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DNVGL-RP-N103 Modelling and analysis of marine operations Edition July 2017

2.2 Description of waves


2.2.1 General

2.2.1.1 Ocean waves are irregular and random in shape, height, length and speed of
propagation. A real seastate is best described by a random wave model.

2.2.1.2 A linear random wave model is a sum of many small linear wave components with
different amplitude, frequency and direction. The phases are random with respect
to each other.

2.2.1.3 A non-linear random wave model allows for sum- and difference frequency
wave component caused by non-linear interaction between the individual wave components.

2.2.1.4 Wave conditions considered for structural design purposes, may be described either
by deterministic design wave methods or by stochastic methods applying wave spectra.

2.2.1.5 For quasi-static response of structures, it is sufficient to use deterministic regular waves
characterized by wave length and corresponding wave period, wave height, crest height and
wave. The deterministic wave parameters may be predicted by statistical methods.

2.2.1.6 Structures with significant dynamic response require stochastic modelling of the sea
surface and its kinematics by time series. A sea state is specified by a wave frequency
spectrum with a given significant wave height, a representative frequency, a mean
propagation direction and a spreading function.
A sea state is also described in terms of its duration of stationarity, usually taken to be 3 hours.

2.2.1.7 The wave conditions in a sea state can be divided into two classes: wind seas and swell.
Wind seas are generated by local wind, while swell have no relationship to the local wind.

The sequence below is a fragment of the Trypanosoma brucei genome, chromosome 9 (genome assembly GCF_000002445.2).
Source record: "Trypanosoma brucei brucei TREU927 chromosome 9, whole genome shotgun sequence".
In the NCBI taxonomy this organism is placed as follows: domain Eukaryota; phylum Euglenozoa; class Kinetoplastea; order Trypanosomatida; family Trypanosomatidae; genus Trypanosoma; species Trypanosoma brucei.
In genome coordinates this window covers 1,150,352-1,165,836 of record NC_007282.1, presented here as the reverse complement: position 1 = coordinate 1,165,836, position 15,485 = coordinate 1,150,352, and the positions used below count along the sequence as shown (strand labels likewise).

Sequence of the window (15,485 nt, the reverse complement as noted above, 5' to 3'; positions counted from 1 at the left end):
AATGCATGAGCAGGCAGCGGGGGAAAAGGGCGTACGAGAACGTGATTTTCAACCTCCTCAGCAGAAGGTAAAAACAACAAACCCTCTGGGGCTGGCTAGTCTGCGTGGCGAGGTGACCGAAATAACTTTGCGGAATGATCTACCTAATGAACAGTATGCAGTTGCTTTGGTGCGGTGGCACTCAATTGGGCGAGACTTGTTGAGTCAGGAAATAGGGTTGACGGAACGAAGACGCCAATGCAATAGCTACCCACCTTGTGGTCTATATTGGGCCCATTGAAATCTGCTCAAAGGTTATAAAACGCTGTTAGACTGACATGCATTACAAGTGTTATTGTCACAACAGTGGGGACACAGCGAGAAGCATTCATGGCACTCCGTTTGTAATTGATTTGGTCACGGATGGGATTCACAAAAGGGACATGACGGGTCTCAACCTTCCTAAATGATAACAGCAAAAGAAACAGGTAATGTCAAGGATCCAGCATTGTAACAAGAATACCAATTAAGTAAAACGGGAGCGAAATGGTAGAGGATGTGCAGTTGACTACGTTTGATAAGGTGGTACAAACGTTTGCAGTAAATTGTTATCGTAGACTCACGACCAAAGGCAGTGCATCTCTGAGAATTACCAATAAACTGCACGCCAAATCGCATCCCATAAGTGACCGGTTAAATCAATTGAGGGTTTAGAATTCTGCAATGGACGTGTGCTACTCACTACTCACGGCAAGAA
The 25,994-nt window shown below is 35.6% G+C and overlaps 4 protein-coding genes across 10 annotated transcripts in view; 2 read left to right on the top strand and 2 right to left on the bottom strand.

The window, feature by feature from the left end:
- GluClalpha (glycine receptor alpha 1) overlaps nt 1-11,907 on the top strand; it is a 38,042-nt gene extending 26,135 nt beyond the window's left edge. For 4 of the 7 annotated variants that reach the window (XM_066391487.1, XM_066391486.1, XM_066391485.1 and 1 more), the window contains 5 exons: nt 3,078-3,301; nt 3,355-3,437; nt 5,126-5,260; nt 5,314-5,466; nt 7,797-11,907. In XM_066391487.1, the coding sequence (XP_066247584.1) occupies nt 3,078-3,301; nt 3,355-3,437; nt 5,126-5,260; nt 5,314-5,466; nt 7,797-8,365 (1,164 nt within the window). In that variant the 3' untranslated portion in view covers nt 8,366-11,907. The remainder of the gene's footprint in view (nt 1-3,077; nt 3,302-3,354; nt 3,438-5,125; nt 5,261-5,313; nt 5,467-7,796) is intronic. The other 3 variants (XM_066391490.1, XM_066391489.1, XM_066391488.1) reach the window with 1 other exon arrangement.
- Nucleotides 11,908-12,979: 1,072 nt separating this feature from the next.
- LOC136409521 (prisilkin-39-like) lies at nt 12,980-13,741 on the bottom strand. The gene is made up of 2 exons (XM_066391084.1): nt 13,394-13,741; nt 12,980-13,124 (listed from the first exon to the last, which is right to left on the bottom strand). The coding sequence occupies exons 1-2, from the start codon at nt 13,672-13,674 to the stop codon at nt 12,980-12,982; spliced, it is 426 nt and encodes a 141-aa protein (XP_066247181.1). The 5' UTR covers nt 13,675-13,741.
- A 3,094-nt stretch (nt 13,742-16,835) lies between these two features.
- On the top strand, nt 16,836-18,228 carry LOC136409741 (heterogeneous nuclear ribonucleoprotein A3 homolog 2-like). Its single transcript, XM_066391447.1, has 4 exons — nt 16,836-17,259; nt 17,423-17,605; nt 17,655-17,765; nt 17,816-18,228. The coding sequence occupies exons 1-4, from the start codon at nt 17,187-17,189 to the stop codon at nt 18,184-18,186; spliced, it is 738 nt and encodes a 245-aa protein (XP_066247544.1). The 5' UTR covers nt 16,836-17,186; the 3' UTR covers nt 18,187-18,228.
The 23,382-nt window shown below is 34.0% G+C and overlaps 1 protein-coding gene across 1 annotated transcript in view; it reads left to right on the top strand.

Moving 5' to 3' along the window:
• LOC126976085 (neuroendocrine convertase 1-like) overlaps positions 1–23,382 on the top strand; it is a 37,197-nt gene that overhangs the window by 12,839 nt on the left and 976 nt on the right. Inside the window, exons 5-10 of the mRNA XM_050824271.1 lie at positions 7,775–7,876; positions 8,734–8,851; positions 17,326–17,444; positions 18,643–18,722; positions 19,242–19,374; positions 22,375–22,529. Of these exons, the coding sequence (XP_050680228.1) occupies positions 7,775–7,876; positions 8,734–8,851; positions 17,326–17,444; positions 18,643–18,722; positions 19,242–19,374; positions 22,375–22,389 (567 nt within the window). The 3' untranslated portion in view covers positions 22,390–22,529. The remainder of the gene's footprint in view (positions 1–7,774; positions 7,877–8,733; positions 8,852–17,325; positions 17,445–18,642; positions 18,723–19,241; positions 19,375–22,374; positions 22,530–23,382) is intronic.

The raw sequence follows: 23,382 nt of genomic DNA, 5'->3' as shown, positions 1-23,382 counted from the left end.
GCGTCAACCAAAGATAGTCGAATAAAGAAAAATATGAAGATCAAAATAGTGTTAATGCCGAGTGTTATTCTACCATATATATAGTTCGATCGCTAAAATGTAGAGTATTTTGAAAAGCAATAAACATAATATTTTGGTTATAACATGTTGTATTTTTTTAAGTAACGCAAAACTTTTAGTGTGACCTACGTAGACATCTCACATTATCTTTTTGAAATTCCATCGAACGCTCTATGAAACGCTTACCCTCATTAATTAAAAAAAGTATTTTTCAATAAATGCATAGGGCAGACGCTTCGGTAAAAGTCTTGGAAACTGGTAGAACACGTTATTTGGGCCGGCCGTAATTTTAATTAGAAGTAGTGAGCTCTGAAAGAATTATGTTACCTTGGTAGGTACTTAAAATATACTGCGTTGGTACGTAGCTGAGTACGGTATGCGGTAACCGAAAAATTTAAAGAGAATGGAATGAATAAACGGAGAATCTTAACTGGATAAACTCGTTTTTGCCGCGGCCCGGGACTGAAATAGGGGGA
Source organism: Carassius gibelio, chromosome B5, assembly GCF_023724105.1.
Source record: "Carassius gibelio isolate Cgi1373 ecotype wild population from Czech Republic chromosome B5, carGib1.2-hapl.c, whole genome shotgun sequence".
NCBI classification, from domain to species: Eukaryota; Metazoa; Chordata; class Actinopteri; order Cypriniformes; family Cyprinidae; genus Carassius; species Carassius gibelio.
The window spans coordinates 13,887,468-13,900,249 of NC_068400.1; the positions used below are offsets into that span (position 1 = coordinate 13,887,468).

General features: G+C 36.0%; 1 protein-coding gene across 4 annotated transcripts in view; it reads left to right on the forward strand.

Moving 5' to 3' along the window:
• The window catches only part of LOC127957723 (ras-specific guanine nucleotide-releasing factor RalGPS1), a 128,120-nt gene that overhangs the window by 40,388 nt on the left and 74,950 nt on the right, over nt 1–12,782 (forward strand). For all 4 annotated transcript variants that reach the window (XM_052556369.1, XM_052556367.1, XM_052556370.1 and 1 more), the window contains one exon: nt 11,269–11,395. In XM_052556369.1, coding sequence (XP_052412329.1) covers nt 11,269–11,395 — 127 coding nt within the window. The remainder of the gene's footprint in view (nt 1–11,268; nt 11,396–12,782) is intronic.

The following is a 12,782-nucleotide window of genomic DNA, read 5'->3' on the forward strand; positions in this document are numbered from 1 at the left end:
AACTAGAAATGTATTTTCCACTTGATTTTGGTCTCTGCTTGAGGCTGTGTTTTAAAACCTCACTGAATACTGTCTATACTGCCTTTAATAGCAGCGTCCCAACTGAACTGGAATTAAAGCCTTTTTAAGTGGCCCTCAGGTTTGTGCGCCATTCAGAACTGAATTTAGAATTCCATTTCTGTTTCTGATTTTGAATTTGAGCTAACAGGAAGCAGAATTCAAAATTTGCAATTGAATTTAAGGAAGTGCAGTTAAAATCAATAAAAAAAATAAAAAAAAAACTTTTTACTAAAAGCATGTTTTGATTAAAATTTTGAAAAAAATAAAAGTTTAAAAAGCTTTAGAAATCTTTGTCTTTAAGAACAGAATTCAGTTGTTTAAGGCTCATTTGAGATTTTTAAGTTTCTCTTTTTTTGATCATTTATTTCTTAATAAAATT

Swells are waves that have travelled out of the areas where they were generated.
Moderate and low sea states in open sea areas are often composed of both wind sea and swell.

2.2.2 Regular waves

2.2.2.1 A regular travelling wave is propagating with permanent form.


It has a distinct wave length, wave period, wave height.

2.2.2.2 A regular wave is described by the following main characteristics;


Wave length: The wave length λ is the distance between successive crests.
Wave period: The wave period T is the time interval between successive crests passing a
particular point.
Phase velocity: The propagation velocity of the wave form is called phase velocity,
wave speed or wave celerity and is denoted by c = λ / T = ω/k.
Wave frequency is the inverse of wave period: f = 1/T.
Wave angular frequency: ω = 2π /T
Wave number: k = 2π/λ.
Surface elevation: The surface elevation z = η(x,y,t) is the distance between the still water
level and the wave surface.
Wave crest height AC is the distance from the still water level to the crest
2.2.2 Regular waves (As per Section 2.2.2)

1 Wave length: The wave length λ is the distance between successive crests.

λ= 1 m

2 Wave period: The wave period T is the time interval between successive crests passing a
particular point.
T= 5 Sec

3 Phase velocity: The propagation velocity of the wave form is called phase velocity,
wave speed or wave celerity and is denoted by c = λ / T = ω/k.

c= λ/T = ω/k
c= 0.2 0.2
m/sec m/sec

4 Wave frequency is the inverse of wave period: f = 1/T.

f= 0.2 Hz

5 Wave angular frequency: ω = 2π /T

ω= 1.257

6 Wave number: k = 2π/λ.

k= 6.28

7 Wave crest height AC is the distance from the still water level to the crest

Ac= 1.2 m

8 Wave trough depth AT is the distance from the still water level to the trough

At= 1.2 m

9 Wave height: The wave height H is the vertical distance from trough to crest.

H= AC + AT. m
H= 2.4 m